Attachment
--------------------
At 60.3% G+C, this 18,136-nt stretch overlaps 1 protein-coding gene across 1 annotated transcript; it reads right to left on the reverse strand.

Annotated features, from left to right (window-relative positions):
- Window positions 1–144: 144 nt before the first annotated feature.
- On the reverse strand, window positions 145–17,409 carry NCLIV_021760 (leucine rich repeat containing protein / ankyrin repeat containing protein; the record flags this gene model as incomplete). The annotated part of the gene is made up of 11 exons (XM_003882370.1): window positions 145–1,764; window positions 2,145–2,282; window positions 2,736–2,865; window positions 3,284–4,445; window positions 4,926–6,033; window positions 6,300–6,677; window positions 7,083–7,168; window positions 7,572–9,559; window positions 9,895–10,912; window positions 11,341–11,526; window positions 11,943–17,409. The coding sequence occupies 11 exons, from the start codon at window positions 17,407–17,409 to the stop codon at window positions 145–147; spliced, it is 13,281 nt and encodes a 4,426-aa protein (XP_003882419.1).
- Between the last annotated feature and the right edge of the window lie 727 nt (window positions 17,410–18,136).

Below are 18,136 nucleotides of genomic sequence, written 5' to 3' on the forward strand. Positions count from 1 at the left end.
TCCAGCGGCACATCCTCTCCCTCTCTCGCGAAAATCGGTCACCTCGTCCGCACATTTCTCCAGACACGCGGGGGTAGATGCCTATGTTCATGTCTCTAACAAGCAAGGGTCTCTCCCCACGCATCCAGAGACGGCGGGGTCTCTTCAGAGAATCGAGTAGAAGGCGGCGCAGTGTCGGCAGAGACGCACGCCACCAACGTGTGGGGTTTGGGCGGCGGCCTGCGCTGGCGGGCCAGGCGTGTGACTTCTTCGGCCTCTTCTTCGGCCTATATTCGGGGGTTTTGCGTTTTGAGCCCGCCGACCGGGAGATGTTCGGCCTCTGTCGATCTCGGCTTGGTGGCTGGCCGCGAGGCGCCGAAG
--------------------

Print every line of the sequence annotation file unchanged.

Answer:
At 60.3% G+C, this 18,136-nt stretch overlaps 1 protein-coding gene across 1 annotated transcript; it reads right to left on the reverse strand.

Annotated features, from left to right (window-relative positions):
- Window positions 1–144: 144 nt before the first annotated feature.
- On the reverse strand, window positions 145–17,409 carry NCLIV_021760 (leucine rich repeat containing protein / ankyrin repeat containing protein; the record flags this gene model as incomplete). The annotated part of the gene is made up of 11 exons (XM_003882370.1): window positions 145–1,764; window positions 2,145–2,282; window positions 2,736–2,865; window positions 3,284–4,445; window positions 4,926–6,033; window positions 6,300–6,677; window positions 7,083–7,168; window positions 7,572–9,559; window positions 9,895–10,912; window positions 11,341–11,526; window positions 11,943–17,409. The coding sequence occupies 11 exons, from the start codon at window positions 17,407–17,409 to the stop codon at window positions 145–147; spliced, it is 13,281 nt and encodes a 4,426-aa protein (XP_003882419.1).
- Between the last annotated feature and the right edge of the window lie 727 nt (window positions 17,410–18,136).

Below are 18,136 nucleotides of genomic sequence, written 5' to 3' on the forward strand. Positions count from 1 at the left end.
TCCAGCGGCACATCCTCTCCCTCTCTCGCGAAAATCGGTCACCTCGTCCGCACATTTCTCCAGACACGCGGGGGTAGATGCCTATGTTCATGTCTCTAACAAGCAAGGGTCTCTCCCCACGCATCCAGAGACGGCGGGGTCTCTTCAGAGAATCGAGTAGAAGGCGGCGCAGTGTCGGCAGAGACGCACGCCACCAACGTGTGGGGTTTGGGCGGCGGCCTGCGCTGGCGGGCCAGGCGTGTGACTTCTTCGGCCTCTTCTTCGGCCTATATTCGGGGGTTTTGCGTTTTGAGCCCGCCGACCGGGAGATGTTCGGCCTCTGTCGATCTCGGCTTGGTGGCTGGCCGCGAGGCGCCGAAG